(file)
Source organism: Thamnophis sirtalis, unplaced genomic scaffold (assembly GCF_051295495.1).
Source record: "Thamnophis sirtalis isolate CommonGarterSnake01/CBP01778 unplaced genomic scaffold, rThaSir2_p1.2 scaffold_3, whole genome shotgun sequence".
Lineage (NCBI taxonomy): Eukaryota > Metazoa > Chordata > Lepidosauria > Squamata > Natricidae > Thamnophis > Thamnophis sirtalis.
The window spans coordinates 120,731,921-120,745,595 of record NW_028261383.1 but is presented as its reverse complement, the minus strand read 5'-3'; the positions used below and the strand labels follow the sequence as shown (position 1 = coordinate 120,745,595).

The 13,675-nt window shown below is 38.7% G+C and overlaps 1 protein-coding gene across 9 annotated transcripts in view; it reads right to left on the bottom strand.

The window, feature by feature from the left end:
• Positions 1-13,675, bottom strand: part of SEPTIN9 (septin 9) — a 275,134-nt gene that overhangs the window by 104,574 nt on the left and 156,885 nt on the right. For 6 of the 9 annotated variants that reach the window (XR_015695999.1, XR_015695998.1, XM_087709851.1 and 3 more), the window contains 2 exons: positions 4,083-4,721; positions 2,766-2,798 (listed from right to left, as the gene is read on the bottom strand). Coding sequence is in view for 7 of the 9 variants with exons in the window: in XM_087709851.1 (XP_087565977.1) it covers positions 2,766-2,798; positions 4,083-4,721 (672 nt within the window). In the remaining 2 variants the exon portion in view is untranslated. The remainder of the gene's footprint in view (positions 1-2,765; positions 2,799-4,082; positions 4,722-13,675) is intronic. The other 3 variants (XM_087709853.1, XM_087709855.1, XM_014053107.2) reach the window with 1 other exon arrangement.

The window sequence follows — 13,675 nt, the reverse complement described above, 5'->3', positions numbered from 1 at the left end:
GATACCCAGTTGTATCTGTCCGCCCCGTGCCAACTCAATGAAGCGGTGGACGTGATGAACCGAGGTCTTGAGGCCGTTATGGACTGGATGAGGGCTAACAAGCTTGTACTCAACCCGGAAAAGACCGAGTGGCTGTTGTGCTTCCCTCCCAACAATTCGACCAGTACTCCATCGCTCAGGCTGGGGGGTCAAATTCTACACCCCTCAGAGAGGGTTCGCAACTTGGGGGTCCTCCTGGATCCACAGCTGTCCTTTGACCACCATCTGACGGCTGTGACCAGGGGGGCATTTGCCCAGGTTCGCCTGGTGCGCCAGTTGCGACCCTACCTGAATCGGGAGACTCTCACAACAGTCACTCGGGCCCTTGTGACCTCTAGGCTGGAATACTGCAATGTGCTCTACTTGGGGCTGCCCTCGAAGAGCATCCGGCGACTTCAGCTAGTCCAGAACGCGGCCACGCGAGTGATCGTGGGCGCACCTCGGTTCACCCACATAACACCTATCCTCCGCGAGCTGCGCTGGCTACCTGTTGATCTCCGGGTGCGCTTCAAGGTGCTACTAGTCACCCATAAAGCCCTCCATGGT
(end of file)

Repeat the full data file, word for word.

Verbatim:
Source organism: Thamnophis sirtalis, unplaced genomic scaffold (assembly GCF_051295495.1).
Source record: "Thamnophis sirtalis isolate CommonGarterSnake01/CBP01778 unplaced genomic scaffold, rThaSir2_p1.2 scaffold_3, whole genome shotgun sequence".
Lineage (NCBI taxonomy): Eukaryota > Metazoa > Chordata > Lepidosauria > Squamata > Natricidae > Thamnophis > Thamnophis sirtalis.
The window spans coordinates 120,731,921-120,745,595 of record NW_028261383.1 but is presented as its reverse complement, the minus strand read 5'-3'; the positions used below and the strand labels follow the sequence as shown (position 1 = coordinate 120,745,595).

The 13,675-nt window shown below is 38.7% G+C and overlaps 1 protein-coding gene across 9 annotated transcripts in view; it reads right to left on the bottom strand.

The window, feature by feature from the left end:
• Positions 1-13,675, bottom strand: part of SEPTIN9 (septin 9) — a 275,134-nt gene that overhangs the window by 104,574 nt on the left and 156,885 nt on the right. For 6 of the 9 annotated variants that reach the window (XR_015695999.1, XR_015695998.1, XM_087709851.1 and 3 more), the window contains 2 exons: positions 4,083-4,721; positions 2,766-2,798 (listed from right to left, as the gene is read on the bottom strand). Coding sequence is in view for 7 of the 9 variants with exons in the window: in XM_087709851.1 (XP_087565977.1) it covers positions 2,766-2,798; positions 4,083-4,721 (672 nt within the window). In the remaining 2 variants the exon portion in view is untranslated. The remainder of the gene's footprint in view (positions 1-2,765; positions 2,799-4,082; positions 4,722-13,675) is intronic. The other 3 variants (XM_087709853.1, XM_087709855.1, XM_014053107.2) reach the window with 1 other exon arrangement.

The window sequence follows — 13,675 nt, the reverse complement described above, 5'->3', positions numbered from 1 at the left end:
GATACCCAGTTGTATCTGTCCGCCCCGTGCCAACTCAATGAAGCGGTGGACGTGATGAACCGAGGTCTTGAGGCCGTTATGGACTGGATGAGGGCTAACAAGCTTGTACTCAACCCGGAAAAGACCGAGTGGCTGTTGTGCTTCCCTCCCAACAATTCGACCAGTACTCCATCGCTCAGGCTGGGGGGTCAAATTCTACACCCCTCAGAGAGGGTTCGCAACTTGGGGGTCCTCCTGGATCCACAGCTGTCCTTTGACCACCATCTGACGGCTGTGACCAGGGGGGCATTTGCCCAGGTTCGCCTGGTGCGCCAGTTGCGACCCTACCTGAATCGGGAGACTCTCACAACAGTCACTCGGGCCCTTGTGACCTCTAGGCTGGAATACTGCAATGTGCTCTACTTGGGGCTGCCCTCGAAGAGCATCCGGCGACTTCAGCTAGTCCAGAACGCGGCCACGCGAGTGATCGTGGGCGCACCTCGGTTCACCCACATAACACCTATCCTCCGCGAGCTGCGCTGGCTACCTGTTGATCTCCGGGTGCGCTTCAAGGTGCTACTAGTCACCCATAAAGCCCTCCATGGT